Last Updated: Wednesday, 23 July 2014, 14:54 GMT

2009 Report on International Religious Freedom - Timor-Leste

Publisher United States Department of State
Author Bureau of Democracy, Human Rights and Labor
Publication Date 26 October 2009
Cite as United States Department of State, 2009 Report on International Religious Freedom - Timor-Leste, 26 October 2009, available at: http://www.refworld.org/docid/4ae86101c.html [accessed 24 July 2014]
DisclaimerThis is not a UNHCR publication. UNHCR is not responsible for, nor does it necessarily endorse, its content. Any views expressed are solely those of the author or publisher and do not necessarily reflect those of UNHCR, the United Nations or its Member States.

[Covers the period from July 1, 2008, to June 30, 2009]

The Constitution provides for freedom of religion, and other laws and policies contributed to the generally free practice of religion.

The Government generally respected religious freedom in practice. There was no change in the status of respect for religious freedom by the Government during the reporting period.

There were isolated reports of societal abuses or discrimination based on religious affiliation, belief, or practice.

The U.S. government discusses religious freedom with the Government as part of its overall policy to promote human rights.

Section I. Religious Demography

The country has an area of 5,406 square miles and a population of 1.1 million. According to a 2005 report from the World Bank, 98 percent of the population is Roman Catholic, 1 percent Protestant, and less than 1 percent Muslim. Protestant denominations include Seventh-day Adventists, Pentecostals, Jehovah's Witnesses, and the Christian Vision Church. There are also a number of small, nondenominational Protestant congregations. Most Timorese also retain some vestiges of animistic beliefs and practices, which they have come to regard as more cultural than religious.

The country had a significant Muslim population during the Indonesian occupation, composed mostly of ethnic Malay immigrants from Indonesian islands. There also were a few ethnic Timorese converts to Islam, as well as a small number descended from Arab Muslims living in the country while it was under Portuguese colonial rule prior to 1975. The latter group was well integrated into society, but ethnic Malay Muslims often were not, and only a few hundred remained in the country following independence in 2002.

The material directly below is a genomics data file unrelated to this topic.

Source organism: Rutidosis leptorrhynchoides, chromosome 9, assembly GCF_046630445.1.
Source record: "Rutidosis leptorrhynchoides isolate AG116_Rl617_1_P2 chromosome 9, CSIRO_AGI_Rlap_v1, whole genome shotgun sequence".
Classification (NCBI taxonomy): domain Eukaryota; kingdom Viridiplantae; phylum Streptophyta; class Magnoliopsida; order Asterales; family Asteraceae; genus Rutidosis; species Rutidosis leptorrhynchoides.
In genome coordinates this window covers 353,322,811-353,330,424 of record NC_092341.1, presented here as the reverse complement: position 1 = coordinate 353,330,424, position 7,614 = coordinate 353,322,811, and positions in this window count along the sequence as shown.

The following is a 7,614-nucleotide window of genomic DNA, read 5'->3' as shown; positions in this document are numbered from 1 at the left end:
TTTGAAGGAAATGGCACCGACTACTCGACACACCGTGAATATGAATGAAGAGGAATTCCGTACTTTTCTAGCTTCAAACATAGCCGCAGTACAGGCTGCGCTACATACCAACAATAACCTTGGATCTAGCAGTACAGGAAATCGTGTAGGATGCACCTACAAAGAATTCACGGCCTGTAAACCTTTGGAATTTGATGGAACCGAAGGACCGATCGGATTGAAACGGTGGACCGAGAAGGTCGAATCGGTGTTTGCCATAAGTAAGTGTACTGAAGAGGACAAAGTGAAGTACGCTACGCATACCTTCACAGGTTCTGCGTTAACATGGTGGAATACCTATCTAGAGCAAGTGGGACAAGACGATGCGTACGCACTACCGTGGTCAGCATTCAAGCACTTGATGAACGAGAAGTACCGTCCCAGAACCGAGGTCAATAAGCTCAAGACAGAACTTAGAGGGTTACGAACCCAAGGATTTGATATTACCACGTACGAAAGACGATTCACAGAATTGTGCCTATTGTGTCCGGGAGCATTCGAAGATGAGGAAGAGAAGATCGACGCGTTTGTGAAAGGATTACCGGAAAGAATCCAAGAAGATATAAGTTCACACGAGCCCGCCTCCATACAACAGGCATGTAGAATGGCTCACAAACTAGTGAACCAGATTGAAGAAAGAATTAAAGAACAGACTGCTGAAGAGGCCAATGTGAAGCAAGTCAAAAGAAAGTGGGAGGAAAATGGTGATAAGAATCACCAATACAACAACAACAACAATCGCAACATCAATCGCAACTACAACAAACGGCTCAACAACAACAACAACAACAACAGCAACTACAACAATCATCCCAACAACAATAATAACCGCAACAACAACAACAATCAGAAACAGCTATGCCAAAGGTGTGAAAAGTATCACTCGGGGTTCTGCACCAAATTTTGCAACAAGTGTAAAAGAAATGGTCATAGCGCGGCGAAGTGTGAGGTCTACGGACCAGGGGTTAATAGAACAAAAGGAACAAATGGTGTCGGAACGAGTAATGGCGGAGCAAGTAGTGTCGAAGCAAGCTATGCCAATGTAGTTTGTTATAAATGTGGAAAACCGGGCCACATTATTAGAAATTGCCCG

Section II. Status of Government Respect for Religious Freedom

Legal/Policy Framework

The Constitution provides for freedom of religion, and other laws and policies contributed to the generally free practice of religion. The law at all levels protects this right in full against abuse, either by governmental or private actors.

There is no official state religion; however, Catholic values remain prominent in the political life of the country. Members of Protestant and Muslim communities also have some political influence and have held high positions in the executive and legislative branches of government, and in the military.

Since 2007 the Secretary of State for Security has had authority to register religious organizations; however, this agency had not yet developed registration procedures by the end of the reporting period.

An October 2003 law on immigration and asylum states that "foreigners cannot provide religious assistance to the Defense and Security Forces, except in cases of absolute need and urgency." Based in part on this law, immigration authorities established residence and visa fees for foreigners residing in the country. Missionaries and other religious figures were exempt from paying these fees.

Police cadets receive training in equal enforcement of the law and nondiscrimination, including religious nondiscrimination.

The Government observes the following religious holidays as national holidays: Good Friday, Assumption Day, All Saints' Day, the Feast of the Immaculate Conception, Christmas, Eid al-Fitr, and Eid al-Adha.